I waited for Sunday to roll over me, crash its waves into my chest and tumble me to the shore.
A hard laugh catches in my throat, comes out as a mangled rattle. I forget what was funny, what I was even thinking.
I walk to the window. The Korean neighbor pulls out of his driveway. He takes the corner too hard. The rear wheel clips a plastic garbage can and snatches it under the car, drags the can halfway down the block before it pops out, unharmed.
There’s a message there, I know. But what message?
From the other room, the football commentator’s brassy voice hammers stats and opinions into my father-in-law’s drunken face. He lives for football Sundays spent lying in his recliner drinking beer, moving only to go to the pisser or get himself another. He says he earned it. Nobody argues.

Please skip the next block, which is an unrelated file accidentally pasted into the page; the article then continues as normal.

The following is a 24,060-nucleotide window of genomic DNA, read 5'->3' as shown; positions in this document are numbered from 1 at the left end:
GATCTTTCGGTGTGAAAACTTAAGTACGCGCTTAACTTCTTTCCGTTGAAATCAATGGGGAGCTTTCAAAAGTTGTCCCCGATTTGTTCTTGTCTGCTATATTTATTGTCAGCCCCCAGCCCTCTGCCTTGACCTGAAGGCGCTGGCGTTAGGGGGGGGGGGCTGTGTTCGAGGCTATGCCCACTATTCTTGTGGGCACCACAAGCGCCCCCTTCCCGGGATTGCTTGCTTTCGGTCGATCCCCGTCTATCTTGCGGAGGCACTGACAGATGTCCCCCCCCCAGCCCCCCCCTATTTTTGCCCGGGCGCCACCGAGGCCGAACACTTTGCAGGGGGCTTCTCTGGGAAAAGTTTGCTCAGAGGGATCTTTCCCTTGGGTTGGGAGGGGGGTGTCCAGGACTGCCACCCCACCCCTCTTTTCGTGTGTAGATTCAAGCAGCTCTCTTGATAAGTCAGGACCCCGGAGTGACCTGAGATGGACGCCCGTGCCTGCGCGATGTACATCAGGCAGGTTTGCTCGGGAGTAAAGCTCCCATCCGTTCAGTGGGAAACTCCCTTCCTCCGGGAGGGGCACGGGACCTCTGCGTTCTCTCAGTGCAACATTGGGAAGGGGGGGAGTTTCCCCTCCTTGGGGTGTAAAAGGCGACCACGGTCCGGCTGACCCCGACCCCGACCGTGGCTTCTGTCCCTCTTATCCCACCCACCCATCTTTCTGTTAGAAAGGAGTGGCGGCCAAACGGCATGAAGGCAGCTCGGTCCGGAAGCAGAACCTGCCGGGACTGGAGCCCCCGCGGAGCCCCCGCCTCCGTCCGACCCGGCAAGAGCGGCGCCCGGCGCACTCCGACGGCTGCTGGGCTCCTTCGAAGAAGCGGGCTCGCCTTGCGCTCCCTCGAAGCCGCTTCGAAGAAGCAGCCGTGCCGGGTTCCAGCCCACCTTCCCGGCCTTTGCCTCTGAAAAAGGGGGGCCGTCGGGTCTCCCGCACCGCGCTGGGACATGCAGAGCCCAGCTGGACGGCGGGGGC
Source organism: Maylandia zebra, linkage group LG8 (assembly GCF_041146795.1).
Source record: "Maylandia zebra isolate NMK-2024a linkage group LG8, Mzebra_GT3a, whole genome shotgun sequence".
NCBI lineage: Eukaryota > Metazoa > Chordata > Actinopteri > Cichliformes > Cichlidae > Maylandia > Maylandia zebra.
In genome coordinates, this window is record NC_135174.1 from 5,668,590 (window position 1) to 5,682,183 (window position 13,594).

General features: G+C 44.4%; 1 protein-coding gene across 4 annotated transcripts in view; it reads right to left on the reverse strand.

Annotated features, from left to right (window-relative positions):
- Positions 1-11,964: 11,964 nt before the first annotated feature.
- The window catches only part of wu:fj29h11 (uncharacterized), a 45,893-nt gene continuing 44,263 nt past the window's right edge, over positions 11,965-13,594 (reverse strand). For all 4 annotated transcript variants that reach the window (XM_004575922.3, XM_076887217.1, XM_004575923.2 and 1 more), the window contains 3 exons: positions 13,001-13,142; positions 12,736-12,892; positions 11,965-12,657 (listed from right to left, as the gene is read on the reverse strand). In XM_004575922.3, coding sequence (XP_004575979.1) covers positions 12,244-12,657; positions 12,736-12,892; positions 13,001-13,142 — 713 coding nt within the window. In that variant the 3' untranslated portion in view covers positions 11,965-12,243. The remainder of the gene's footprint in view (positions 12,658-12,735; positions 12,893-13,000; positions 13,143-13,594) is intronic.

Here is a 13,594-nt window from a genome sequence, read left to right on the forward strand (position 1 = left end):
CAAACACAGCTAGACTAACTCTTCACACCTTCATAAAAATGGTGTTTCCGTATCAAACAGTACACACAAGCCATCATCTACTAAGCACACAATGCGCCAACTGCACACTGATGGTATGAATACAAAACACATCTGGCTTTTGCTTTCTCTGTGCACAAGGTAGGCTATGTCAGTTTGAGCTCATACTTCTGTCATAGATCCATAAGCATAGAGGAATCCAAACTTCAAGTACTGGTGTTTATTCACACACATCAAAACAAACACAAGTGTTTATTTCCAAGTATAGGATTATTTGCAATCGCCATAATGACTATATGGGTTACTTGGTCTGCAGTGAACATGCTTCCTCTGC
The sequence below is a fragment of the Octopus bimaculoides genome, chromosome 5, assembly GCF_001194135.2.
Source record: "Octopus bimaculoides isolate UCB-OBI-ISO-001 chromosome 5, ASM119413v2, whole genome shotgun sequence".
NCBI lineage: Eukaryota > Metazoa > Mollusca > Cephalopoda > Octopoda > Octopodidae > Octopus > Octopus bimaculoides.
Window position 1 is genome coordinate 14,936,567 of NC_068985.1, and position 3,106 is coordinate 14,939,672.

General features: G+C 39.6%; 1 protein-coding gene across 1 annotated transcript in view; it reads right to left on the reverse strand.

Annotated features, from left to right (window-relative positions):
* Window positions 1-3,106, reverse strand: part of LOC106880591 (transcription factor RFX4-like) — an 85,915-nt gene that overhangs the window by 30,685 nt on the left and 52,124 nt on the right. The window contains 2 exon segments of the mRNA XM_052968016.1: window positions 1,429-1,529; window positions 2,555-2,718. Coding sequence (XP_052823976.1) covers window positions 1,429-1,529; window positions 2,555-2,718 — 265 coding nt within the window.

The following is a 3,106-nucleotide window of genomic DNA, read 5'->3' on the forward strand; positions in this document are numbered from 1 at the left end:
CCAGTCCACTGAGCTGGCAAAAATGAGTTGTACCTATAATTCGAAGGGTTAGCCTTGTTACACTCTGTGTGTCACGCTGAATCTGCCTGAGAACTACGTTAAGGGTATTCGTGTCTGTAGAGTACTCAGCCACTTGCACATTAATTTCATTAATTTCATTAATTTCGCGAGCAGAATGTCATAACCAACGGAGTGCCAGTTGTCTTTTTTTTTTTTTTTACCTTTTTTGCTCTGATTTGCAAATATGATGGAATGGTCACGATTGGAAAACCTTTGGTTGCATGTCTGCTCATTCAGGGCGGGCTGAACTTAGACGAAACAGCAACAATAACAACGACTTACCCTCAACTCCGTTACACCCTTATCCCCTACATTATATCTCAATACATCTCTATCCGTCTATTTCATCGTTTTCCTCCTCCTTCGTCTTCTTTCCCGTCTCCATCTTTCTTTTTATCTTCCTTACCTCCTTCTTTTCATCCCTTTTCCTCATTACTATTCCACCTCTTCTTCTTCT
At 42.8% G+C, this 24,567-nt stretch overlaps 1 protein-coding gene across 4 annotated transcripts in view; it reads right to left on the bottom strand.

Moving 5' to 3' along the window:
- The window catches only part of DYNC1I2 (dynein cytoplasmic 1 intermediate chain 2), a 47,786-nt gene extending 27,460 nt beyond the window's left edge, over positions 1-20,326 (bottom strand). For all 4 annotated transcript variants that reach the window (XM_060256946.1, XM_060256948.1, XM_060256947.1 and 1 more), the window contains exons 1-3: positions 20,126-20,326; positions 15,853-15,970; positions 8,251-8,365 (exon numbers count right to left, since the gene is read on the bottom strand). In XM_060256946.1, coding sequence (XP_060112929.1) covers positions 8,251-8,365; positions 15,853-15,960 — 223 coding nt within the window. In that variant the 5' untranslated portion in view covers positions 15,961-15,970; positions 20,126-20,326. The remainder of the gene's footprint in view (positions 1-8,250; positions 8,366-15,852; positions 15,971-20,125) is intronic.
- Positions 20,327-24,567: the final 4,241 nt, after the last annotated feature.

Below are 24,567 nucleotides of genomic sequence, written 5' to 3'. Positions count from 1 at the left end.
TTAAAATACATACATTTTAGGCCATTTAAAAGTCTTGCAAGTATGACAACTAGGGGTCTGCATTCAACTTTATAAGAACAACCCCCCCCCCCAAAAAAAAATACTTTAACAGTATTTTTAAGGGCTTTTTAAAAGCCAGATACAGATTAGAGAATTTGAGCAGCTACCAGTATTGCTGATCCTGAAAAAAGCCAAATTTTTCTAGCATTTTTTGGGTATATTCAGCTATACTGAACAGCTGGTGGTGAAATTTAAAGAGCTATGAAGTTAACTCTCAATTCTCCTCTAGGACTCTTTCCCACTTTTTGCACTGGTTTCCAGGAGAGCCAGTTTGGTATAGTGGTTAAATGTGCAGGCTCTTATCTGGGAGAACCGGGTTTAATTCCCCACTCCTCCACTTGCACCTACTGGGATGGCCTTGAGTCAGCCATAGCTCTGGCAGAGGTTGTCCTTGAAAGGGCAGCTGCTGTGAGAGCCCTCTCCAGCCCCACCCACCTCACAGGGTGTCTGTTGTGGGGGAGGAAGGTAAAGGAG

Later, I wonder why I can never remember transitions, how I move from one place to another. How I got here.
The little green man in the crosswalk turns into a blinking red hand, then a solid red hand, then back into a little green man. He does this all day, whether I am here or not.
I take a deep breath and wait for Sunday to start over from the beginning.